For those with more sensitive skin, it may be recommended that TCA peels may be performed without prep. These patients must understand that the results may not be optimal, recovery may be longer, and risk of discoloration is greater.
Last Tier: Take an aggressive approach at home.
Unfortunately, there is not an effective “all-in-one” over-the-counter treatment for acne scars, dark spots, sun damage, and small spider veins. There is a combination approach:
For acne scarring and sun damage: If your scars are not raised, try microdermabrasion. If your scars are raised, use retinoids: either prescription tretinoin (Retin-A) or a potent retinol formula. [Read more: What Can Be Done for Acne Scars?]
For dark spots: Try hydroquinone if you do not have olive or dark skin. My favorites? The original Age Advantage Spot Life Serum ($57.98, Amazon.com), with hydroquinone, kojic acid, and retinol. I also like PCA pHaze 13 Pigment Gel ($32.50, Amazon.com), with hydroquinone, kojic acid, and the AHA lactic acid.
For small spider veins: Sadly, there’s not much you can do at home. I recommend trying Lumixyl Revitaleyes ($65.00 retail, EnvyMedical.com), which contains Haloxyl®. Haloxyl® is a formulation that reduces the appearance of dark circles by calming inflammation and facilitating the release of bilirubin and iron from skin tissues. In clinical studies using Haloxyl, 60% of participants noticed visible lessening in the appearance of dark undereye circles within two months of twice daily use, according to the textbook Formulating, Packaging, and Marketing of Natural Cosmetic Products.
The idea of me recommending an undereye treatment for on-the-nose blood vessels is that the Haloxyl® may calm the bilirubin and iron pigmenting the blood vessels in the first place. But is this a perfect solution? Absolutely not.
Long-Term: As always, use what I call the “big five”: Retinoids; antioxidants; niacinamide; peptides; and sunscreen. My well-touted favorites are Skinceuticals CE Ferulic ($107.00, Amazon.com) and NIA 24 Physical Sunscreen SPF 30 ($42.95, Amazon.com), but I also love the new Neutrogena Ultra Sheer Dry Touch Sunscreen SPF 85 ($8.99, Drugstore.com) for ultima supremo sun protection.
The retinoid treatment is perhaps the easiest to choose: The gold standard is prescription tretinoin, 20 times more potent than over-the-counter retinol. But if prescription is not an option, there is 0.5% retinol in Skinceuticals Retinol 0.5 ($32.95, Amazon.com), 0.6% retinol in Green Cream Level 6 ($42.95, Amazon.com) 0.9% retinol in Green Cream Level 9 ($49.95, Amazon.com), and 1.0% retinol in Skinceuticals Retinol 1.0 ($52.00, Amazon.com). Use these products only at night, as retinol can make your skin photosensitive. You may want to start with a lesser concentration of retinol, applied every 2-3 nights, and gradually work up to nightly use.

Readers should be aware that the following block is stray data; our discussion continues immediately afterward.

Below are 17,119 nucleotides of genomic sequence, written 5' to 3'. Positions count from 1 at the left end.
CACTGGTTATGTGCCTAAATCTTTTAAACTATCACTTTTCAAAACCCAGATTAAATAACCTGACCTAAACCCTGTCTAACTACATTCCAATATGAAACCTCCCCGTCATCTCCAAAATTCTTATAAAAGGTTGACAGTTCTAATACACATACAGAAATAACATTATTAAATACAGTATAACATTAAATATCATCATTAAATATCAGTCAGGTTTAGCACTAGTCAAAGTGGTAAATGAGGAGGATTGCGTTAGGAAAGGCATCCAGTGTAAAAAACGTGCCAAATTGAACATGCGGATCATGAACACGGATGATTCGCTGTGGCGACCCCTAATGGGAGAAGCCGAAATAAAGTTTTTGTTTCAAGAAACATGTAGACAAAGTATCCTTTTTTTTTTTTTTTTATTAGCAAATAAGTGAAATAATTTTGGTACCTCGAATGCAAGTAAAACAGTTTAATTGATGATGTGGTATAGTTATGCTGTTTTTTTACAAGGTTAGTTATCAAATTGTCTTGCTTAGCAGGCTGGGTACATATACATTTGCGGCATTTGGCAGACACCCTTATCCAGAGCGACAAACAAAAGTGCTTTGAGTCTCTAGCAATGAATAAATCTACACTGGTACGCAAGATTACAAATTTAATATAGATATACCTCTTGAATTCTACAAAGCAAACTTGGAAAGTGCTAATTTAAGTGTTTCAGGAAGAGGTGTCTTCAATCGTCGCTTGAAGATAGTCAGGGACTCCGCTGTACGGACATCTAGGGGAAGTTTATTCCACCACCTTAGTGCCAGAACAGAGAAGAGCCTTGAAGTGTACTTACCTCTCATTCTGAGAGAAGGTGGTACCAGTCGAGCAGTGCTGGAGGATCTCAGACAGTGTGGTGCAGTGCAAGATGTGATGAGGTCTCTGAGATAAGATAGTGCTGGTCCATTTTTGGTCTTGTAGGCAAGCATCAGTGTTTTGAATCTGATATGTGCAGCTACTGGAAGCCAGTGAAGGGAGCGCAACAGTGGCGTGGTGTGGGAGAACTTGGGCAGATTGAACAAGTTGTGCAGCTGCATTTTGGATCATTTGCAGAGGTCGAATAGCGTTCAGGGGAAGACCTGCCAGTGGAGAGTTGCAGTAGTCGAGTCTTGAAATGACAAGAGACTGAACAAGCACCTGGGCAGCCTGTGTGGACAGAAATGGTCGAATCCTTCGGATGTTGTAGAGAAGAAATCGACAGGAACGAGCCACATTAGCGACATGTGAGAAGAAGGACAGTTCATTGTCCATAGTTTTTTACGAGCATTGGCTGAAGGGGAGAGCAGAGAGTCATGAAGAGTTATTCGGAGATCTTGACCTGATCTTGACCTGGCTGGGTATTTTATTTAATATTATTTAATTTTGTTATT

As for a nightly moisturizer over top of your retinoid (if desired), niacinamide and antioxidants have been found to have beneficial effects against wrinkles, in various studies. My favorite moisturizer with niacinamide is Olay Regenerist, while my favorite antioxidant moisturizer is RevaléSkin Night Cream.
Once a week, in lieu of your usual nightly routine, use a glycolic acid treatment, provided again that your skin can handle it. (Consult your dermatologist if you are unsure.) Two of my favorite glycolic acid peels are MD Skincare: Dr. Dennis Gross Alpha Beta Daily Face Peel ($75.00 for a thirty-day supply, Sephora.com) and Peter Thomas Roth UnWrinkle Peel Pads ($45.00, Amazon.com).
No matter what your lifestyle or budget, you do have the ability to get rid of acne scars, dark spots, and sun damage! Small spider veins are still, however, only truly treatable at a clinician’s office. What are your favorite methods? Share in Comments!
Founder and CEO Nicki Zevola started FutureDerm as a medical (M.D.) student studying to be a dermatologist. She is an award-winning scientific researcher and writer. She currently is concentrating on FutureDerm and developing FutureDerm's one-of-a-kind products. She can be found on Google+ and Twitter.View all Nicki Zevola posts.
Leave a Reply Cancel reply
- BB and CC Creams War – Round 1
- Why FutureDerm CE Caffeic is Better than Skinceuticals CE Ferulic
- How does Octinoxate Degrade Avobenzone?
- Spotlight On: Vitamin C
- 3 Reasons Why Baking Soda and Apple Cider Vinegar Destroy Your Hair – And What to Use Instead
- Spotlight On: Vitamin B3 (Niacinamide and Nicotinic Acid)
- Do You Feel Prettier on Vacation? Study Says Stress Makes Women Less Attractive
- New Study: Wearing Sunscreen Every Day Can Keep Aging Away
- How Do Hair Straighteners and Curling Irons Work?
- How is a CC Cream Different than a BB Cream?
Subscribe & Save
Subscribe to our RSS Feed